Sailors chime in on Navy boot camp charges
November 15, 2003
Are the changes in store for Great Lakes Naval Training Center in Illinois modernizations — or luxuries?
It may depend on whether the sailor you ask is a young seaman or an old salt.
The center, the Navy’s only boot camp, plans changes including doing away with KP and allowing recruits more sleep — eight hours per night instead of the current 6½ — The Associated Press reported this week.
Among other changes in the works for the 45,000 recruits who pass through Great Lakes each year, the wire service reported:
• The two giant dining halls will be replaced by barracks galleys.
• Fifteen new barracks are being built containing classroom and training areas.
• New barracks will have updated ventilation systems.
• Three new training halls with air conditioning, offices, classrooms and modern amenities will replace 60-year-old drill halls.
“I think the recruits are going to get a training that’s more tailored to the needs of the Navy,” Lt. Dan Cook told the AP.
“Some of the changes seem to be good,” said Lt. Ralph Roe, 42, officer in charge of the Space and Naval Warfare Systems Command detachment at Sasebo Naval Base, Japan. “Putting classrooms in the same buildings as where you are living is fantastic.”
But Roe — who began his Navy career as an enlisted sailor who went through boot camp in 1979 — also said, “It does seem to me that these days too many things are being served to them on a silver platter.”
Roe doesn’t see the extra sleep as too much of a change. “In 1979,” he said, “it was lights out at 2200 and we got up at 0600. What’s the difference? I mean, on some special occasions, because of some special occurrence or training, it might be 0500, but that was seldom.”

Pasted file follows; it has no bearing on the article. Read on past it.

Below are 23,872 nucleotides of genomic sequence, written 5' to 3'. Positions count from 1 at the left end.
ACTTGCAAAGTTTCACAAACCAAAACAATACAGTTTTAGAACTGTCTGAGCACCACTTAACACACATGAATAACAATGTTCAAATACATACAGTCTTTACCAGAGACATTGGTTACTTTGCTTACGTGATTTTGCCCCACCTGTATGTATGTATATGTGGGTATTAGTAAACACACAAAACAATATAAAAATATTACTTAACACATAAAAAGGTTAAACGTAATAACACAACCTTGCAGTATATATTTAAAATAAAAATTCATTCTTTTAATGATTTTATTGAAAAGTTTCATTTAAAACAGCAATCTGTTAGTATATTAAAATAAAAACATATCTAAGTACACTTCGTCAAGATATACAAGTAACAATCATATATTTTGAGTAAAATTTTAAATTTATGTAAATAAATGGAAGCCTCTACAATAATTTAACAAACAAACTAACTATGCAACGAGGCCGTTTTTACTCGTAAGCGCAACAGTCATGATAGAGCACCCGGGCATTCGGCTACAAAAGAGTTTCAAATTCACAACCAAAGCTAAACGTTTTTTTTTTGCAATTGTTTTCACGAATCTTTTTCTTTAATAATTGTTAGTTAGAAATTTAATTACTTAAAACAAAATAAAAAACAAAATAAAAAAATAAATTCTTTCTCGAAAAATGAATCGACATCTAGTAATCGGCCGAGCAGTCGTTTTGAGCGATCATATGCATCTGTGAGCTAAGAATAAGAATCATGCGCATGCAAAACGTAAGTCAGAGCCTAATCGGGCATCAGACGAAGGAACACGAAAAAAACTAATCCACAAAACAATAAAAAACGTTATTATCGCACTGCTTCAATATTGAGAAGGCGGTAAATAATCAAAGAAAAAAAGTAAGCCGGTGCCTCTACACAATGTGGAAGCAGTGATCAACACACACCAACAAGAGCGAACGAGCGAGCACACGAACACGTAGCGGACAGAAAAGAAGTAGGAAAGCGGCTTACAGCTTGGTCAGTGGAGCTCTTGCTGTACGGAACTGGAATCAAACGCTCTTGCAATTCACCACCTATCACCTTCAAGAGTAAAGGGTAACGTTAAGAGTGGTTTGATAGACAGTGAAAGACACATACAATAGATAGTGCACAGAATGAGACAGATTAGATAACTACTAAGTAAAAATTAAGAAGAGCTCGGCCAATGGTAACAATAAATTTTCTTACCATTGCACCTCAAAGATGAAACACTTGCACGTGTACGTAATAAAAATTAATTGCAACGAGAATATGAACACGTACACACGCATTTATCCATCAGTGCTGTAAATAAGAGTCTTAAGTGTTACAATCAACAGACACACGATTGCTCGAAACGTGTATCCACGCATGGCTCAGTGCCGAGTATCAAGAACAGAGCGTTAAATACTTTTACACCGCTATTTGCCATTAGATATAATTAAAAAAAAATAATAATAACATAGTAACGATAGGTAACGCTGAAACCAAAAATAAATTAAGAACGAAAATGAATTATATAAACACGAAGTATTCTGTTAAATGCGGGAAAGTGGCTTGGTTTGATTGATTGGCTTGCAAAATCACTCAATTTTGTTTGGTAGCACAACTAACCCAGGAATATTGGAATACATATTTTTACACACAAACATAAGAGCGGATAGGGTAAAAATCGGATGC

But the lights-out hours don’t tell the whole story, indicated Seaman Apprentice Tabitha Scull, an Aug. 9 Great Lakes graduate now assigned to security at Fleet Activities Chinhae, South Korea.
“We were supposed to have eight hours every night, but that didn’t work out most of the time,” she said. “Either you would have a watch in the middle of the night or you would have to wake up to iron your uniforms.”
Recruits established an “ironing schedule” because they lacked any other time to take care of the task, she said. Each recruit would sign up for a 15-minute window, often between 1 and 4 a.m. When they finished ironing their utilities, recruits would wake up the next person on the schedule.
Roe also questioned closing the mess halls.
“I’m just not seeing how it saves money to … make the food in all these different galleys using an outside provider,” he said. “Plus, I remember that week of duty in boot camp [kitchen duty] as one of the best times I had there.”
Petty Officer 3rd Class Sarah Greenberg, 27, agreed. The master-at-arms working with Sasebo’s Harbor Patrol who went through boot camp in 2001, said, “Kitchen duty is one of the things I really enjoyed at boot camp. It was a break from boot camp, in a way, and a time to do something different. I’m an outgoing person and you were allowed to talk and socialize with other people.”
But, Greenberg said, “There have been tons of changes in the real world, so it’s bound to happen in the military, too. I can see how quality of life and morale could improve, which I think is their ultimate goal. The want to make sailors more comfortable so they’ll stay.”
Petty Officer Justin Safran said he thought some of the changes might actually do a disservice to new sailors. But those “who went through 20 years ago might say I had it easy,” he said. “Everybody will say, ‘Back in my day…’”
— Joe Giordono and Nancy Montgomery contributed to this report.